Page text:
Our review of a trial judge's factual determination is limited. State v. Robinson, 200 N.J. 1, 15 (2009). On reviewing a motion to suppress evidence, we "'must uphold the factual findings underlying the trial court's decision so long as those findings are supported by sufficient credible evidence in the record.'" Ibid. (quoting State v. Elders, 192 N.J. 224, 243 (2007)). Additionally, factual findings of the trial court are entitled to deference when they "'are substantially influenced by [the judge's] opportunity to hear and see the witnesses and to have the feel of the case, which a reviewing court cannot enjoy.'" Ibid. (quoting Elders, supra, 192 N.J. at 244).

When we are satisfied that the findings of the trial court could reasonably have been reached on the record, "[our] task is complete and [we] should not disturb the result, even though [we have] the feeling [we] might have reached a different conclusion were [we] the trial tribunal." State v. Johnson, 42 N.J. 146, 162 (1964). Nevertheless, "if the trial court's findings are so clearly mistaken 'that the interests of justice demand intervention and correction,' then [we] should review 'the record as if [we] were deciding the matter at inception and make [our] own findings and conclusions.'" State v. Mann, ___ N.J. ___, ___ (2010) (slip op. at 8) (quoting Johnson, supra, 42 N.J. at 162). "[We owe] no deference to the trial court in deciding matters of law. When a question of law is at stake, [we] must apply the law as [we] understand[] it." Ibid. (internal citation omitted).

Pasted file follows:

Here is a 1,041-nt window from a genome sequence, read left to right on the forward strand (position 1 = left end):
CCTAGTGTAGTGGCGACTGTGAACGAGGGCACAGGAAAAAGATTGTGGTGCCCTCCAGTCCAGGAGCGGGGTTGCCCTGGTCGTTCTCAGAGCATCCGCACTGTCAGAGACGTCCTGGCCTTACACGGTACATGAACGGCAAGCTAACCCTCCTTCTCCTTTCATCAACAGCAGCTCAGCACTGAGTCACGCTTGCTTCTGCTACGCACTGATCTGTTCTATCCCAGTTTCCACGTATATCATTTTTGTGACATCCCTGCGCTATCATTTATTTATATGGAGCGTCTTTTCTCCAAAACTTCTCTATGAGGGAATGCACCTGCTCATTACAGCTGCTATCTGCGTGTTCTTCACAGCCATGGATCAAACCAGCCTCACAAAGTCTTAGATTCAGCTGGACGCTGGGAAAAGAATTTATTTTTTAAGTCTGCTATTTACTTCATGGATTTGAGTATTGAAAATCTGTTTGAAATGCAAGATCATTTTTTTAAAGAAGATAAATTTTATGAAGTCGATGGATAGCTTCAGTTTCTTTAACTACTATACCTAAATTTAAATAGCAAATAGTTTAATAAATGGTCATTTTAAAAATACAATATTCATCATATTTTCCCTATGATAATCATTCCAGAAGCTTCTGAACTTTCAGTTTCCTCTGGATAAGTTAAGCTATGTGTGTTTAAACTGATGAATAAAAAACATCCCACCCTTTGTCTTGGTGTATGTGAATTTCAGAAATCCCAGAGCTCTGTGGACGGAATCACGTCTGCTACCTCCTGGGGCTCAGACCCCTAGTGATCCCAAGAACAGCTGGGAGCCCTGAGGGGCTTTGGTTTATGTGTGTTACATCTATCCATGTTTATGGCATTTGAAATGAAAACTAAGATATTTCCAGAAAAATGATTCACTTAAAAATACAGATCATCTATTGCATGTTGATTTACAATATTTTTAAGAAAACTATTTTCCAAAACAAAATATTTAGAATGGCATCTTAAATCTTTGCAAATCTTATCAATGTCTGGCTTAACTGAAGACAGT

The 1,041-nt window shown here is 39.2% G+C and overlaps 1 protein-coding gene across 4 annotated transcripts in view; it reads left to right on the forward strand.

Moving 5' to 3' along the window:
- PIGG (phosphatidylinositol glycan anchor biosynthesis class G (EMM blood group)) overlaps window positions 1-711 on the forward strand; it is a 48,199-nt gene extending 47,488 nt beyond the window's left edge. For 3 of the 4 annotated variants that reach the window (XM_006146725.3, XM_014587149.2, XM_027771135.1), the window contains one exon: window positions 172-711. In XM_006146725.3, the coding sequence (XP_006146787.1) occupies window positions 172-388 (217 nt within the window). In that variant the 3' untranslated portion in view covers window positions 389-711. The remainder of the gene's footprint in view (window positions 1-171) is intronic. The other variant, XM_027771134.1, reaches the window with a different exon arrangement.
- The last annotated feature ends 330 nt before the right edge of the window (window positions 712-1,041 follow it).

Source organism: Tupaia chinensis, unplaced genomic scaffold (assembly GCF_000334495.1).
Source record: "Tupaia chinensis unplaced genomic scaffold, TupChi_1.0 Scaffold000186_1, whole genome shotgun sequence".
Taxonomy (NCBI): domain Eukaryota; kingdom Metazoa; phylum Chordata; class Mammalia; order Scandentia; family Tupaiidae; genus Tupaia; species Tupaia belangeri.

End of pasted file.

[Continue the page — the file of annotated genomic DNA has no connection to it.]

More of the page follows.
Based upon our review of the record, we are satisfied that the record amply supports the trial judge's findings. Although we question the constitutionality of the stop in this case, our Supreme Court's holding in State v. Williams, 192 N.J. 1 (2007), compels affirmance. In Williams, the defendant was not engaged in any illegal activity. Id. at 5. Nonetheless, two police officers stopped him in order to conduct an interview. Ibid. After one of the officers instructed the defendant to place his hands on his head, defendant pushed the officer and fled. Ibid. The officers apprehended defendant shortly thereafter and arrested him. Ibid. A pat down search revealed a handgun tucked in defendant's waistband. Ibid. The Court found the stop was probably unconstitutional; however, the arrest and search were lawful because of the intervening act of flight, which could endanger the police or the public. Id. at 10.

In this case, defendant failed to comply with Mansur's order to put up his hands. Instead, he turned away from the officer and reached for his waistband, thereby potentially endangering the officer and the public. Thus assuming the stop was unconstitutional, defendant's actions constitute an intervening act that completely purged the taint. Id. at 10-11.